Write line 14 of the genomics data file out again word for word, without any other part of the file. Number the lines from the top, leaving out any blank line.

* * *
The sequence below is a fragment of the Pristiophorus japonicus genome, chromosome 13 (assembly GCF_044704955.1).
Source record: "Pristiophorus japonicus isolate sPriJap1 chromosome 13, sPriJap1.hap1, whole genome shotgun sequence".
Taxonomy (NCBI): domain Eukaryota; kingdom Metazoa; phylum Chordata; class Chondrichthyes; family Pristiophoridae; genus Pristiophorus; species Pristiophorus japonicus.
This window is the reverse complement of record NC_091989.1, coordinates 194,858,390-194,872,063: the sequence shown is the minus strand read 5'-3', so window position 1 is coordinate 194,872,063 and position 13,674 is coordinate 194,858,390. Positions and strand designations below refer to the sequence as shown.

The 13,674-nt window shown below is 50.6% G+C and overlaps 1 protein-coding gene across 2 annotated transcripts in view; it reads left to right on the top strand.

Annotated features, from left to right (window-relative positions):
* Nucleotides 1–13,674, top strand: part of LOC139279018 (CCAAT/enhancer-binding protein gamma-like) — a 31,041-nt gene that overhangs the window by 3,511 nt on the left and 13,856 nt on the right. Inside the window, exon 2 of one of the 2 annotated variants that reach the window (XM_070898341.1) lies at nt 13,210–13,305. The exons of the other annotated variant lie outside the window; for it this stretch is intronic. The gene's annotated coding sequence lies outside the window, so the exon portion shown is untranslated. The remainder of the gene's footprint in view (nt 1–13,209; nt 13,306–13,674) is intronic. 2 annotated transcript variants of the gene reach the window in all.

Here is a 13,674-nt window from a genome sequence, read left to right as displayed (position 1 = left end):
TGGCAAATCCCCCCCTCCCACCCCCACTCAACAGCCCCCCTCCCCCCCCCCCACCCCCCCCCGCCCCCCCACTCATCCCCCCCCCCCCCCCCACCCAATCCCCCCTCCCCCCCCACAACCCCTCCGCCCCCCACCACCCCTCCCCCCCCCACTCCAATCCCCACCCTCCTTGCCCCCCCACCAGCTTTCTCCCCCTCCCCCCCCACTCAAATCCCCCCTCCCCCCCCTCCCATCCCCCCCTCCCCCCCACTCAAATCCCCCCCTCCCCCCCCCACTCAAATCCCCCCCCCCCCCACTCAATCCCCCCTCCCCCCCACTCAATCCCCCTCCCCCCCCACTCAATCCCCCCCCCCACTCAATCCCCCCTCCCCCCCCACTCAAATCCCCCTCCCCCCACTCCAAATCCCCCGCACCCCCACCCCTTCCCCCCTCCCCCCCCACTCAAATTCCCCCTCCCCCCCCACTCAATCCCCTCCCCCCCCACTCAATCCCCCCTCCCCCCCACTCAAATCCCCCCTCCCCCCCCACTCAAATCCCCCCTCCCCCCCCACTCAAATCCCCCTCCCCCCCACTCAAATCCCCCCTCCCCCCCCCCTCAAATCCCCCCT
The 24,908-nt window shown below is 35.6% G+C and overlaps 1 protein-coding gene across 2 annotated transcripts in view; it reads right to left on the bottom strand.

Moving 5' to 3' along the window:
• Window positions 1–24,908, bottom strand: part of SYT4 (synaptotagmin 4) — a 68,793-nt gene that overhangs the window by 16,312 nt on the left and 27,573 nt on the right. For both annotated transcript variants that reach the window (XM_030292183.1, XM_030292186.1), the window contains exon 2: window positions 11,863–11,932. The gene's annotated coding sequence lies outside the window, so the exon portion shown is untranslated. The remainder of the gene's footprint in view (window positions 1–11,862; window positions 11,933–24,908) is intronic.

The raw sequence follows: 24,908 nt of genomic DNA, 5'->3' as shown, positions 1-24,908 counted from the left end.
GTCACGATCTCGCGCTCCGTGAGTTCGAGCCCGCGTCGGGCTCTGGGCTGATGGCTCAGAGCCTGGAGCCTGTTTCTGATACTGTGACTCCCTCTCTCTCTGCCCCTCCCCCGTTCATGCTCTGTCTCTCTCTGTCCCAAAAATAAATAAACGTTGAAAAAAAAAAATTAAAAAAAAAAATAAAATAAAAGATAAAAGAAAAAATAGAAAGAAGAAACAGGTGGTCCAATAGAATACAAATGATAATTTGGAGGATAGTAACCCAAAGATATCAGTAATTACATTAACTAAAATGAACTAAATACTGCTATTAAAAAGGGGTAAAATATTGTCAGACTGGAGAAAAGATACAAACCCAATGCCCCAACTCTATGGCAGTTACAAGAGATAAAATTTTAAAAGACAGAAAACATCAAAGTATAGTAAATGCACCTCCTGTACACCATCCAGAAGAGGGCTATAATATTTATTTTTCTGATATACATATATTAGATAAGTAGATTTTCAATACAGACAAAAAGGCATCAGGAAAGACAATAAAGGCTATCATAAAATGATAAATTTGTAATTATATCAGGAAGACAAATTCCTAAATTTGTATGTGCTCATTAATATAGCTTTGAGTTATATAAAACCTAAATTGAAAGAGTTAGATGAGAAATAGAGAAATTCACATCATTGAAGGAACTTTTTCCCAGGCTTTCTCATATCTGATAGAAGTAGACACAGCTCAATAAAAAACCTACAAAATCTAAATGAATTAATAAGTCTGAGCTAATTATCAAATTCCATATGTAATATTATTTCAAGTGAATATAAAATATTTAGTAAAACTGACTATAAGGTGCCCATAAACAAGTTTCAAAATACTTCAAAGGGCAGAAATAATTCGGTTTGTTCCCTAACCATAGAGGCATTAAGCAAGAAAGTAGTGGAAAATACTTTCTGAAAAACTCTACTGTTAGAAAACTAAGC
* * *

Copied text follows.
GTCACGATCTCGCGCTCCGTGAGTTCGAGCCCGCGTCGGGCTCTGGGCTGATGGCTCAGAGCCTGGAGCCTGTTTCTGATACTGTGACTCCCTCTCTCTCTGCCCCTCCCCCGTTCATGCTCTGTCTCTCTCTGTCCCAAAAATAAATAAACGTTGAAAAAAAAAAATTAAAAAAAAAAATAAAATAAAAGATAAAAGAAAAAATAGAAAGAAGAAACAGGTGGTCCAATAGAATACAAATGATAATTTGGAGGATAGTAACCCAAAGATATCAGTAATTACATTAACTAAAATGAACTAAATACTGCTATTAAAAAGGGGTAAAATATTGTCAGACTGGAGAAAAGATACAAACCCAATGCCCCAACTCTATGGCAGTTACAAGAGATAAAATTTTAAAAGACAGAAAACATCAAAGTATAGTAAATGCACCTCCTGTACACCATCCAGAAGAGGGCTATAATATTTATTTTTCTGATATACATATATTAGATAAGTAGATTTTCAATACAGACAAAAAGGCATCAGGAAAGACAATAAAGGCTATCATAAAATGATAAATTTGTAATTATATCAGGAAGACAAATTCCTAAATTTGTATGTGCTCATTAATATAGCTTTGAGTTATATAAAACCTAAATTGAAAGAGTTAGATGAGAAATAGAGAAATTCACATCATTGAAGGAACTTTTTCCCAGGCTTTCTCATATCTGATAGAAGTAGACACAGCTCAATAAAAAACCTACAAAATCTAAATGAATTAATAAGTCTGAGCTAATTATCAAATTCCATATGTAATATTATTTCAAGTGAATATAAAATATTTAGTAAAACTGACTATAAGGTGCCCATAAACAAGTTTCAAAATACTTCAAAGGGCAGAAATAATTCGGTTTGTTCCCTAACCATAGAGGCATTAAGCAAGAAAGTAGTGGAAAATACTTTCTGAAAAACTCTACTGTTAGAAAACTAAGC